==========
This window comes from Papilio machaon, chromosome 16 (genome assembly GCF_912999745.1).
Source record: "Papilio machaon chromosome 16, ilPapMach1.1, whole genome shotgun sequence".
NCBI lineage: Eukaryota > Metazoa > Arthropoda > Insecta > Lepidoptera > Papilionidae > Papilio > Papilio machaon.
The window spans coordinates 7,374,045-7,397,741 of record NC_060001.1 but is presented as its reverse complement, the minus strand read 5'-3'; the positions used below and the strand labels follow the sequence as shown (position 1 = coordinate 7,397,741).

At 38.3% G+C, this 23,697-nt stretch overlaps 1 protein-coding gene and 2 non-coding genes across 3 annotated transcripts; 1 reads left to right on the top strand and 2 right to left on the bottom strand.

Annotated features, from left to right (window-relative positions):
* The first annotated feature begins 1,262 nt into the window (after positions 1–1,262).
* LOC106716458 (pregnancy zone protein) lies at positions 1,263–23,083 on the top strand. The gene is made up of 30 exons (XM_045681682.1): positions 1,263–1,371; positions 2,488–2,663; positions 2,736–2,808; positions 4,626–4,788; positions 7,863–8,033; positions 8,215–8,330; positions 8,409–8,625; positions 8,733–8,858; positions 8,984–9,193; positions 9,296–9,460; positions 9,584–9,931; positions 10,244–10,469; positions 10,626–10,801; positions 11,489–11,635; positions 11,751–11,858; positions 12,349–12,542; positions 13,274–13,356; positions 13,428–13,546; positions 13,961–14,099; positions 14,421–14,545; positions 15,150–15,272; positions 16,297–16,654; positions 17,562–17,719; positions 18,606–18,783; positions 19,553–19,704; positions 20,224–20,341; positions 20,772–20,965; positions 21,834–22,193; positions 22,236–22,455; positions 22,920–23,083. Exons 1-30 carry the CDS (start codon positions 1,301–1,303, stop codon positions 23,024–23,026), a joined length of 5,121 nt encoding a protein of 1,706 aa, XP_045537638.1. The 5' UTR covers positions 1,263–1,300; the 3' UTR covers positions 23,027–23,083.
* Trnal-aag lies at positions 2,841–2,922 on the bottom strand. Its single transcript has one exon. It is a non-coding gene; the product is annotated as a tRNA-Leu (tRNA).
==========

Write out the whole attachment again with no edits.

This window comes from Papilio machaon, chromosome 16 (genome assembly GCF_912999745.1).
Source record: "Papilio machaon chromosome 16, ilPapMach1.1, whole genome shotgun sequence".
NCBI lineage: Eukaryota > Metazoa > Arthropoda > Insecta > Lepidoptera > Papilionidae > Papilio > Papilio machaon.
The window spans coordinates 7,374,045-7,397,741 of record NC_060001.1 but is presented as its reverse complement, the minus strand read 5'-3'; the positions used below and the strand labels follow the sequence as shown (position 1 = coordinate 7,397,741).

At 38.3% G+C, this 23,697-nt stretch overlaps 1 protein-coding gene and 2 non-coding genes across 3 annotated transcripts; 1 reads left to right on the top strand and 2 right to left on the bottom strand.

Annotated features, from left to right (window-relative positions):
* The first annotated feature begins 1,262 nt into the window (after positions 1–1,262).
* LOC106716458 (pregnancy zone protein) lies at positions 1,263–23,083 on the top strand. The gene is made up of 30 exons (XM_045681682.1): positions 1,263–1,371; positions 2,488–2,663; positions 2,736–2,808; positions 4,626–4,788; positions 7,863–8,033; positions 8,215–8,330; positions 8,409–8,625; positions 8,733–8,858; positions 8,984–9,193; positions 9,296–9,460; positions 9,584–9,931; positions 10,244–10,469; positions 10,626–10,801; positions 11,489–11,635; positions 11,751–11,858; positions 12,349–12,542; positions 13,274–13,356; positions 13,428–13,546; positions 13,961–14,099; positions 14,421–14,545; positions 15,150–15,272; positions 16,297–16,654; positions 17,562–17,719; positions 18,606–18,783; positions 19,553–19,704; positions 20,224–20,341; positions 20,772–20,965; positions 21,834–22,193; positions 22,236–22,455; positions 22,920–23,083. Exons 1-30 carry the CDS (start codon positions 1,301–1,303, stop codon positions 23,024–23,026), a joined length of 5,121 nt encoding a protein of 1,706 aa, XP_045537638.1. The 5' UTR covers positions 1,263–1,300; the 3' UTR covers positions 23,027–23,083.
* Trnal-aag lies at positions 2,841–2,922 on the bottom strand. Its single transcript has one exon. It is a non-coding gene; the product is annotated as a tRNA-Leu (tRNA).